Horrified hygiene inspectors find flies, E.coli and mouldy Sunday roasts in pub

Horrified hygiene inspectors find flies, E.coli and mouldy Sunday roasts in pub


A pub has been fined thousands after horrified inspectors found rotting, mouldy food in the kitchen and even traces of E.coli.

Jane Tadman, owner of the White Hart pub in Cullompton, Devon, failed to keep kitchen utensils clean and store food or remove waste properly.

Inspectors said they were met with the smell of rotting food and flies in the kitchen when they arrived.

The worktops were covered with unwashed equipment, food packaging, dirty dish cloths and mouldy plates of food.

A judge said the kitchen was found 'in a filthy condition, with mouldy, rotten and out of date food; food taken away for analysis showed E. coli present'.

Tadman was sentenced at Exeter Magistrates Court having pleaded guilty to six food hygiene offences, reports Devon Live .

The offences were:

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  • Failure to keep the food premises clean, maintained in good repair and condition by the filthy condition of the kitchen, equipment and utensils.
  • Failure to effectively clean and disinfect articles, fittings and equipment, with which food comes into contact at a frequency sufficient to avoid any risk of contamination by the filthy condition of articles, fittings and equipment.
  • Failure to store raw materials and ingredients in appropriate conditions designed to prevent harmful deterioration and protect them from contamination by deteriorating food stored in the kitchen.
  • Failure to remove food waste from rooms where food is present as quickly as possible. So as to avoid their accumulation with waste food, debris and packaging left out, accumulating on top of and underneath worktops and appliances, and an open and overflowing waste bin.

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  • Failure to protect food against any contamination likely to render it unfit for human consumption, injurious to health or contaminated in such a way that it would be unreasonable to expect it to be consumed in that state owing to the poor state of: the kitchen with dirty and unclean worktops, equipment and utensils; filthy wiping cloths on worktops used in food preparation; flies on work surfaces and equipment; no means of allowing the hygienic washing of hands before the handling of food; the storing of food uncovered leading to the presence of mould or purification of foods, and; the microbiological examination of food, including formal food samples, with unsatisfactory results for food and environmental swabs and wiping cloths present with Escherichia coli and Enterobacteriaceae.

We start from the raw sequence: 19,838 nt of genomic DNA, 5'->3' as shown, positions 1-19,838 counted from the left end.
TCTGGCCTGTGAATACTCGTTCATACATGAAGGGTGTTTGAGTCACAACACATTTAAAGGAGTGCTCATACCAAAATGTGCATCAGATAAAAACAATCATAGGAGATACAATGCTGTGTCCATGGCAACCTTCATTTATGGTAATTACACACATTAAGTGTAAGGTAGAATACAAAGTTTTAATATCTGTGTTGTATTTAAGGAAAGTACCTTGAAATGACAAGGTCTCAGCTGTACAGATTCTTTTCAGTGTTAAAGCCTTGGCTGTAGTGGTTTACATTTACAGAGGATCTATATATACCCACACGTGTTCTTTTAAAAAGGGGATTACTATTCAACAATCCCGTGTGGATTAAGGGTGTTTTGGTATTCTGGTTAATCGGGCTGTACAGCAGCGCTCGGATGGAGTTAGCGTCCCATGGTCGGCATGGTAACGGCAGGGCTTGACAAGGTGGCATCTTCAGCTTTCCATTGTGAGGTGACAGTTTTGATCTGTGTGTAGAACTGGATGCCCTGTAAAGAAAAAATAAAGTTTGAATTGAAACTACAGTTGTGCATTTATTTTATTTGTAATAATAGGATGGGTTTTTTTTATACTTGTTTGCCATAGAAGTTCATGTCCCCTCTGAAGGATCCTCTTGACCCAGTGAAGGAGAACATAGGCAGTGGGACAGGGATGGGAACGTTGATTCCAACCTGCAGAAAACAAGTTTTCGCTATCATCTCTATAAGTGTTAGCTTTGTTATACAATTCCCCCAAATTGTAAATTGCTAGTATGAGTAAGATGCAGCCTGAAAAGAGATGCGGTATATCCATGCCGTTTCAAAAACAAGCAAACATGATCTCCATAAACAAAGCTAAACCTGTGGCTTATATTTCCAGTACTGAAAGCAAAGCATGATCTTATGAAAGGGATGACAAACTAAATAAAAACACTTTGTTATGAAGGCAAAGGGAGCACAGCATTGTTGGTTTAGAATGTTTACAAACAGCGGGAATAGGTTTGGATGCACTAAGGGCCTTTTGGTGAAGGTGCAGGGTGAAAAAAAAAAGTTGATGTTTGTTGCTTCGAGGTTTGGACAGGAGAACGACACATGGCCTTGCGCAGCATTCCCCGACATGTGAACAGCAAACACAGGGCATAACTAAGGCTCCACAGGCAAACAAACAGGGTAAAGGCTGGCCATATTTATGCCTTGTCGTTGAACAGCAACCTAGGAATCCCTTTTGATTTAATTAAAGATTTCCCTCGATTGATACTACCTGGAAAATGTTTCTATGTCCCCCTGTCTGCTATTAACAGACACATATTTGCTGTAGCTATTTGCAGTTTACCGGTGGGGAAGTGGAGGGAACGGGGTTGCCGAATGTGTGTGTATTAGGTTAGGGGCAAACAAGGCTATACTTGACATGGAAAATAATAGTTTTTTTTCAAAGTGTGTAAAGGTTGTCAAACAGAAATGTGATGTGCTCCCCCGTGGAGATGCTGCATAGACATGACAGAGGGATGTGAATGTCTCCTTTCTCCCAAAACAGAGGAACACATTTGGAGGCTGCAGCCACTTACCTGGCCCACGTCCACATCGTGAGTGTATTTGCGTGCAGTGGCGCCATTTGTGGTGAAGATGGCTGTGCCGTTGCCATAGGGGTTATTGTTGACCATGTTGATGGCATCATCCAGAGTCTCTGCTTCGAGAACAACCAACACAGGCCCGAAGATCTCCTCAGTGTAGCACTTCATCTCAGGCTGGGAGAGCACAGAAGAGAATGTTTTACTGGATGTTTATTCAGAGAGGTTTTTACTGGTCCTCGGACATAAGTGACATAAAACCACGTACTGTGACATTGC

• Failure to put in place, implement and maintain a food safety management system based on HACCP principles with the absence and false recording of management checks.

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The fat fryers, griddle and microwaves were enveloped in grease and food debris, as was the cooking range, which also had a saucepan of stock left on top with mould growth.

Further mould was found on the seals of the freezers and refrigerators.

Inside the fridges, the inspectors found food at differing stages of decomposition, including a rhubarb crumble, curry sauce, various breads, bagged vegetables and a rancid batter mix.

The dish cloths that were tested returned positive results for E. coli and Enterobacteriaceae, indicating a cross-contamination risk.

There was no evidence of a documented food safety management procedure found to be in place. The conditions posed an imminent risk to the public.

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The White Hart was only allowed to fully reopen once considerable work had taken place to improve standards, however, the premises were closed down again in July last year after standards once again deteriorated.

The pub fully reopened again in December 2019.

District Judge Matson said: "The kitchen was found in a filthy condition, with mouldy, rotten and out of date food; food taken away for analysis showed E. coli present.

"The premises were visited again by Council officers on 11 July 2019 and it was found the kitchen had not improved.

“I have to assess this case using the sentencing guidelines for food hygiene offences. I consider the culpability for the sentencing guidelines to be high. The defendant company fell far short of the appropriate standards.

"This is a serious offence. I have looked at the sentencing guidelines and assess the defendant company to be a micro business. I consider that the guidelines state £12,000 per offence.

"However, the guidelines state to take into account proportionality particularly actual turnover of the company and the net profit. I consider the fine should be £6,000 but will reduce this to £3,600 due to the guilty plea.

"I order the defendant to pay the prosecution costs of £3,000. I also apply the victim surcharge giving a total £6,700.”

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